FRANKFORT, KY (2/12/12) - Legislative redistricting took another dramatic turn this week as a court rejected the proposed House-Senate reapportionment, and once again extended the filing deadline for this year’s legislative races. The deadline was moved to 4 p.m. this Friday, Feb. 10, from an earlier deadline of Tuesday, Feb. 7 by a Franklin Circuit Court judge who declared the new districts created by HB 1 unconstitutional and blocked their implementation.
An appeal of the judge’s injunction is being made by the Legislative Research Commission--the General Assembly’s administrative body--to the Kentucky Supreme Court. But, for now, state lawmakers anticipate that we will run in our old districts (the ones we were elected to) unless the Supreme Court decides otherwise.
Problems and lawsuits involving private, for-profit colleges and universities have been reported in the news often in recent years, as have concerns with how the industry is regulated. To answer regulatory questions, the House this week passed HB 308 to create a new commission to regulate the industry in Kentucky.
The commission would be designed to improve oversight of for-profit schools while addressing some of the controversy that has surrounded the industry of late. HB 308, which cleared the House 91-5 on Tuesday, now goes to the Senate for consideration.
Lawmakers turned their attention to high school students when they approved a bill in committee on Tuesday that would allow, but not require, public schools to enroll teenage refugees and other legal immigrants who are not U.S. citizens in high school, even if the student would be over age 21 upon graduation. (Current state law only allows for public education for Kentucky residents under age 21.)
HB 183 was filed after lawmakers learned about a growing need for high school diplomas by some refugees and other legal resident aliens. The bill, which would also adjust the state’s guaranteed base school funding (known as SEEK) to cover the instructional costs of providing a high school education to the students who earn their diploma, now goes to the full House for consideration.
Illegal immigration was the basis for a bill that cleared the House by a 93-4 vote on Wednesday.
HB 5 would require local government agencies and companies that contract with them to electronically verify employee eligibility to legally work in the U.S. Contractors, and subcontractors, would be banned from contracting with public agencies for certain periods for violating the provisions in the bill, while government workers found unauthorized to work in the U.S. would be subject to dismissal. HB 5 now goes to the Senate for consideration.
In other action, the House addressed unclaimed life insurance benefits—which reportedly total over $1 billion in reserves nationally—by approving a bill that would require life insurers to seek out beneficiaries to the policies they issue.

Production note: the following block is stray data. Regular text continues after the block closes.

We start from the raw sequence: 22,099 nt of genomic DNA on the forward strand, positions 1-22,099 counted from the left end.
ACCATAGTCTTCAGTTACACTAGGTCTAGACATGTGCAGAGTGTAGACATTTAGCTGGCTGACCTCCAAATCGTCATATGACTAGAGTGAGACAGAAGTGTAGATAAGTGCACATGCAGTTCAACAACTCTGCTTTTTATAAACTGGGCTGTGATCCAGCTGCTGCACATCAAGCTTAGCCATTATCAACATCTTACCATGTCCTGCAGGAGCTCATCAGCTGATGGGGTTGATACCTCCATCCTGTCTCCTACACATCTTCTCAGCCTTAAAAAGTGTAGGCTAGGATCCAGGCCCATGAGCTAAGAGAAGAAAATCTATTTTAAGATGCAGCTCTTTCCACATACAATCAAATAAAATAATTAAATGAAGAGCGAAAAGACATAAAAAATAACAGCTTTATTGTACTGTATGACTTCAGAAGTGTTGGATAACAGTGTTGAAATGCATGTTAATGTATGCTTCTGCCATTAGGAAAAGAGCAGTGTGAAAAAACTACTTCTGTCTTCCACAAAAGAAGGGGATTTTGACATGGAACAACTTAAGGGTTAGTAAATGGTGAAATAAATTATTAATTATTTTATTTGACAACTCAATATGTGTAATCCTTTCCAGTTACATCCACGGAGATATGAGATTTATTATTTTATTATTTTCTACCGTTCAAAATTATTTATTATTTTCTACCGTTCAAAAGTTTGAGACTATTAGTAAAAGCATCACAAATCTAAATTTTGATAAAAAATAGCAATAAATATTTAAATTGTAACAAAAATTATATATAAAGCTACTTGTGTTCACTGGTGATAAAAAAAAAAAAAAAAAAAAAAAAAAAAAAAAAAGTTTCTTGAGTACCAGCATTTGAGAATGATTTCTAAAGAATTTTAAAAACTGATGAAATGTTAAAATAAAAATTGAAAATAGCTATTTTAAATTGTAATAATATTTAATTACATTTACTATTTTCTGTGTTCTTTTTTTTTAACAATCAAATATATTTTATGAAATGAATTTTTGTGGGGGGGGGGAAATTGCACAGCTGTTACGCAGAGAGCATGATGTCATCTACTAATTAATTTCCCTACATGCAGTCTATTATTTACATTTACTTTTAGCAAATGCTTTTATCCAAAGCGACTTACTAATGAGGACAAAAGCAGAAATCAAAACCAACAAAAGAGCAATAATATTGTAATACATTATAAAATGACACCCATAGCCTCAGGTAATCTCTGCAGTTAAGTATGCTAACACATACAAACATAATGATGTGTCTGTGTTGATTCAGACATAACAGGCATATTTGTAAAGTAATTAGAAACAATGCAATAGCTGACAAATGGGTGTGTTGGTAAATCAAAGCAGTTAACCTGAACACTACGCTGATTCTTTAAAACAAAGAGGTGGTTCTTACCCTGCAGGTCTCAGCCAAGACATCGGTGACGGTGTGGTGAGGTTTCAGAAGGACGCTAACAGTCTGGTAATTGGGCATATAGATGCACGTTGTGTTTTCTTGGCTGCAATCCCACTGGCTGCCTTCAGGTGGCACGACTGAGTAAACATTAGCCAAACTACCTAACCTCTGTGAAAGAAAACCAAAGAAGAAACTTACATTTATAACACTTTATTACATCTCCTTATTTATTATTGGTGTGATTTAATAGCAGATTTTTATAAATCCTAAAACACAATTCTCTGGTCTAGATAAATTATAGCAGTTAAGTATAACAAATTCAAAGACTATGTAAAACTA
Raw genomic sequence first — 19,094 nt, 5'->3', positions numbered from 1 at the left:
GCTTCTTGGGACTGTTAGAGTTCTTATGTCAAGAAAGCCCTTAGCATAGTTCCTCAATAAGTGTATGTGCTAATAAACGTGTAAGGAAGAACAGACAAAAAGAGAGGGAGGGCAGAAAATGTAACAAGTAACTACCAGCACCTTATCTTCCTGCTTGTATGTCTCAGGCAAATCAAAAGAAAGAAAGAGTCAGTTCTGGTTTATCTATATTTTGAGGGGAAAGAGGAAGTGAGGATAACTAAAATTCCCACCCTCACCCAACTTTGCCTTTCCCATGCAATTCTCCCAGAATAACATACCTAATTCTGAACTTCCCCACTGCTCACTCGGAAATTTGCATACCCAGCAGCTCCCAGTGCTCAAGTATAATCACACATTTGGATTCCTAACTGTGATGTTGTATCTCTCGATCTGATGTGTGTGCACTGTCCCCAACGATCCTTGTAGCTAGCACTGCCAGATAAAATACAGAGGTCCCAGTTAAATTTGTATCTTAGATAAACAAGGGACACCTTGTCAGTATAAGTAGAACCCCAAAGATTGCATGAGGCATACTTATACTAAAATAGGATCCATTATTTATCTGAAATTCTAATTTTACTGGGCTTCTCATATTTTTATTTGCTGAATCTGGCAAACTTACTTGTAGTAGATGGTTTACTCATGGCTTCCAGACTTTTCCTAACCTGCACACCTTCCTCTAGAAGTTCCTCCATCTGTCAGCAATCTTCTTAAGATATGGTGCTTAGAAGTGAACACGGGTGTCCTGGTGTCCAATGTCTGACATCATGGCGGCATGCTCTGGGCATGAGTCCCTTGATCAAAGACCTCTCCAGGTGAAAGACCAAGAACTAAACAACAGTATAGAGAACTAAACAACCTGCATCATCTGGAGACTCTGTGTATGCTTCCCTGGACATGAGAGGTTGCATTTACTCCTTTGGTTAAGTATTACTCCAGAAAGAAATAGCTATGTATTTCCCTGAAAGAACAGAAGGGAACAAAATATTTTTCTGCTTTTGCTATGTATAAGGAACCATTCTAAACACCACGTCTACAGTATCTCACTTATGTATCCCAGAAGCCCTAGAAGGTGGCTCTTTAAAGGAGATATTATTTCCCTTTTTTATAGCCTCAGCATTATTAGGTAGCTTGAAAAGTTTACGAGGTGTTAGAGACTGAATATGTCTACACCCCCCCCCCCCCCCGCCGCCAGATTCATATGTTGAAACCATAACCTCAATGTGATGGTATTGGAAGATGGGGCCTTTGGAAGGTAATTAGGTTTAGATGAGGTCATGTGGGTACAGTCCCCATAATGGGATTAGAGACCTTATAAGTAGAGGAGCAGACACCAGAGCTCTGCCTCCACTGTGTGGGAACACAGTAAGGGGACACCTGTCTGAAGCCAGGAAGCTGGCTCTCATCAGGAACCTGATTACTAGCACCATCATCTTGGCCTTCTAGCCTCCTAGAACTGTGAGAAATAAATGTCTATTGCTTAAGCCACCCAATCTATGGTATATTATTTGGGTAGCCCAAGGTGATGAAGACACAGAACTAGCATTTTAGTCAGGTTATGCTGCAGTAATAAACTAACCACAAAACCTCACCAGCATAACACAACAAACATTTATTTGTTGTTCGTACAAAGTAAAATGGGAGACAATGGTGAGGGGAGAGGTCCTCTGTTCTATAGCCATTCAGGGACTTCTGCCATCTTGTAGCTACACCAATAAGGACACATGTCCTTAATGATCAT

HB 135, which passed the House by a 96-0 vote, is based on national model legislation that requires insurers to compare Social Security death records against an insurer’s “in-force”, or paid and protected, policies on a regular basis to determine if benefits need to be paid. If so, insurers would take the necessary steps to find the designated beneficiary or beneficiaries to the policy and pay any benefits due. Benefits still left unclaimed would revert to the State Treasury as unclaimed property. HB 135 now goes to the Senate for consideration.
Legislation that would streamline the campaign-finance report filing process for candidates for statewide office was also heard by lawmakers this week. The House Committee on Elections, Constitutional Amendments and Intergovernmental Affairs on Tuesday passed HB 90, which would require all statewide candidates to file their finance reports electronically rather than having the choice to file on paper. Reports filed on paper must now be manually entered by the state Registry of Election Finance to be made available—and publicly transparent—online. HB 90 now goes to the full House for consideration.
Finally, lawmakers turned our attention to dental care for children early Thursday when legislation to improve Medicaid child dental care through improved case management cleared the House Health and Welfare Committee. HB 228 will work to boost child dental care through local health departments via a pilot project. That bill also now goes to the full House for a vote.
We have officially completed over one-third of the 2012 Regular Session, and only have 34 days remaining after this Friday to enact legislation before the session ends in mid-April. I expect work on the budget, specifically, as well as work on other top issues to heat up as the session reaches its midpoint in just a few legislative days.
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